Attacking the United States, South Korea, and anything that comes in between them is precisely what bellicose North Korea is announcing it may do at any moment. North Korea is not interested in providing economic advancement for its people and the propaganda that North Koreans are fed since birth decimate hope for change from within. North Korea's war rhetoric is irrational to the foreign eye, but North Koreans are blinded by the loyalty and trust they have toward their leader. Change is happening, however, as the Chinese distance themselves from their long-time ally. A recent clip from The Daily Show, gone viral in China, sends this powerful message to the Chinese and North Korean leaders.
The media has had a lot to cover this past week, due to escalating tensions, giving a treasure-chest full of material to comedians like Jon Stewart. The Daily Show aired "Nuke Kid on the Block," a special segment poking fun at the North Korean leader Kim Jong Un and the current diplomatic situation in the Korean Peninsula. His worldwide audience laughed, as usual, and the clip racked up 102,000 views on the official site — a regular night. But the clip made its way to a popular Chinese website, Sina, where the clip currently has over 3.5 million views. Jon Stewart has a new audience — if he keeps the North Korean jokes coming, that is.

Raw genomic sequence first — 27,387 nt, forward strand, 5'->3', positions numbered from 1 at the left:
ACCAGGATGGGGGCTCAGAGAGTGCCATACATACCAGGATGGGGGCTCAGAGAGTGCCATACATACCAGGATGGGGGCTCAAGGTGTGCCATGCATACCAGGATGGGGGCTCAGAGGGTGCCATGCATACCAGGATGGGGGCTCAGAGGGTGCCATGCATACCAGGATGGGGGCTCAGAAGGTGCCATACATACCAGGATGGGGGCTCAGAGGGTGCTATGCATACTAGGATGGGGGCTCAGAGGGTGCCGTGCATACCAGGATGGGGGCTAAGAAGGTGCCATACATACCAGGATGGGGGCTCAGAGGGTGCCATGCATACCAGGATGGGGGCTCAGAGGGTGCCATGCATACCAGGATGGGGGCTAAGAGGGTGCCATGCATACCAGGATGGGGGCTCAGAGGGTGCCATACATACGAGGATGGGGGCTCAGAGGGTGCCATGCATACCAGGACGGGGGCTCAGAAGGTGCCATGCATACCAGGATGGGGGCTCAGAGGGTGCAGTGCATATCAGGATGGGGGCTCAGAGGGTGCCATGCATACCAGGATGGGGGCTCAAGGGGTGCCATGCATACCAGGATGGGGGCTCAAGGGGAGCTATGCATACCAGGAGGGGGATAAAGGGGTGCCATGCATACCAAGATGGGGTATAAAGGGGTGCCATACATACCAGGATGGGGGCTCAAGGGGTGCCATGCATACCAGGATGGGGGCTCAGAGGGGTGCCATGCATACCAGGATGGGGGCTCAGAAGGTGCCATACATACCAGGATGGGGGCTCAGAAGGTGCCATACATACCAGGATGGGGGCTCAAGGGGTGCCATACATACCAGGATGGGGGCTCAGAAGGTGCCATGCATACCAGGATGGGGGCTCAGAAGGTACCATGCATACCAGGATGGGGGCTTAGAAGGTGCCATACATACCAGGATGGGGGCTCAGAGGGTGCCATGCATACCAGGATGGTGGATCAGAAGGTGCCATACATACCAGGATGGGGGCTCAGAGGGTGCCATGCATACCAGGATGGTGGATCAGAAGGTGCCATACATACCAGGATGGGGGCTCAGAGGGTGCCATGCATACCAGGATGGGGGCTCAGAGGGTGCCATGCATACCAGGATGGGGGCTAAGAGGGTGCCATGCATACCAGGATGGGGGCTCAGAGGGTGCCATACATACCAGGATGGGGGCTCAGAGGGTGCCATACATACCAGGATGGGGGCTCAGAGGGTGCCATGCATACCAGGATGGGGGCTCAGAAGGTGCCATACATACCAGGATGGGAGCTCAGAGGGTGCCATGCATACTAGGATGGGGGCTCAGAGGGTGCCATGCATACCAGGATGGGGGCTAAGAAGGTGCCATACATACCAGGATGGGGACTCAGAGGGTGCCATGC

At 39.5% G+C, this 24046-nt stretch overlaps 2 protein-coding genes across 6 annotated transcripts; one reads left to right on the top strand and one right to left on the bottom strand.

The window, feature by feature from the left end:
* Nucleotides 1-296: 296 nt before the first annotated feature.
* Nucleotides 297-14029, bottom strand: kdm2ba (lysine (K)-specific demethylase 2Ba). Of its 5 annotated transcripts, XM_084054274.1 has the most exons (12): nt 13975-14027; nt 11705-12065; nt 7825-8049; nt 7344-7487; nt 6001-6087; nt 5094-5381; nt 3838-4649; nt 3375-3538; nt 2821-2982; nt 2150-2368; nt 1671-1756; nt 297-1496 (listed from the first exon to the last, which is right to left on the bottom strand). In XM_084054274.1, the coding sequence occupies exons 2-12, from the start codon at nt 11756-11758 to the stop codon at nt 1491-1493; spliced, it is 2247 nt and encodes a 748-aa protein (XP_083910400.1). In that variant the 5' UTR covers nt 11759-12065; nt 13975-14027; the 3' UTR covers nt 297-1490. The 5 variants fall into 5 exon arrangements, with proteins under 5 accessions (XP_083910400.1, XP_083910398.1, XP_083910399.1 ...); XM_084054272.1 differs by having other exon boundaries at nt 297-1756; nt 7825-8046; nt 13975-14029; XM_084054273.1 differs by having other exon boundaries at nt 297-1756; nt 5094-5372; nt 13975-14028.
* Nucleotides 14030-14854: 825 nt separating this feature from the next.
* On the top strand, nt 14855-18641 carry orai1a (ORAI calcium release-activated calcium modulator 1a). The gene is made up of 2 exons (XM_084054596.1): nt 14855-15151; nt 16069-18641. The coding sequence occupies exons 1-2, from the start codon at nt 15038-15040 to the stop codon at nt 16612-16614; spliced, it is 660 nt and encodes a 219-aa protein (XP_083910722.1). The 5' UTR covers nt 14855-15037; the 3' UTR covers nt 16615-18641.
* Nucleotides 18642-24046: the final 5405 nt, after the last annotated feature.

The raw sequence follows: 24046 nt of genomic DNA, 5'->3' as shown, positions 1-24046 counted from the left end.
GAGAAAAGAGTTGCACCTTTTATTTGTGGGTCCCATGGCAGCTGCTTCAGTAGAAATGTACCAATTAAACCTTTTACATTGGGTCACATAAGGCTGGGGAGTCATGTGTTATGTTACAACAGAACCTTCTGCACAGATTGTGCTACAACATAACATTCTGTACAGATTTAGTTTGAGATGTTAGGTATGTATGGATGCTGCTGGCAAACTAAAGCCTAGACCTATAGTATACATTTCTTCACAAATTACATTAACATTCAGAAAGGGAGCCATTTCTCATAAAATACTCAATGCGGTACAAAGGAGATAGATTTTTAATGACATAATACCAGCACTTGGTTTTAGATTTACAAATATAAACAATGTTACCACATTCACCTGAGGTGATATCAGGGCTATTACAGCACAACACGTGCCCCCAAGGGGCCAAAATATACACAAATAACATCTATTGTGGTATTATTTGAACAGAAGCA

With photo-shopped images of amphibian tanks, hand-drawn attack maps pointing to Austin, Texas, and angry soldiers running up-hill WWI-style, North Korea seems to be a bit behind technology-wise. Relative to the U.S., perhaps "a bit behind" is not accurate enough.
"Two massive B-2 bombers soared 6,500 miles from Missouri to drop dummy weapons on a bombing range west of South Korea, and less than 50 miles from the North Korean border. And then flew black to the U.S."
"For lunch mother%$#$#@, for lunch!" added Jon Stewart.
“For lunch- ????? - ???!," said a Chinese viewer who pointed out this "cheap punch" was the highlight of the show. Well, it highlighted more than that. The Daily Show has been on the air since 1996 and China is usually part of the joke, but the frustration with North Korea's recent behavior was a mutually shared feeling.
China has long been North Korea's ally, but as China leverages its economic prowess to become a more active player in world politics, North Korea remains a major obstacle. The Chinese president began to delineate limits for the North Korean regime but the Chinese people gave earlier signs of discontent by making this video go viral. Modifying China's relationship with North Korea will be essential as China gains influence. The diminished role that North Korea may play in China's foreign policy will surely preoccupy North Korea. The Chinese alliance with North Korea is strategic in many aspects, but Kim Jong Un’s behavior has Chinese citizens questioning how strategic the alliance really is.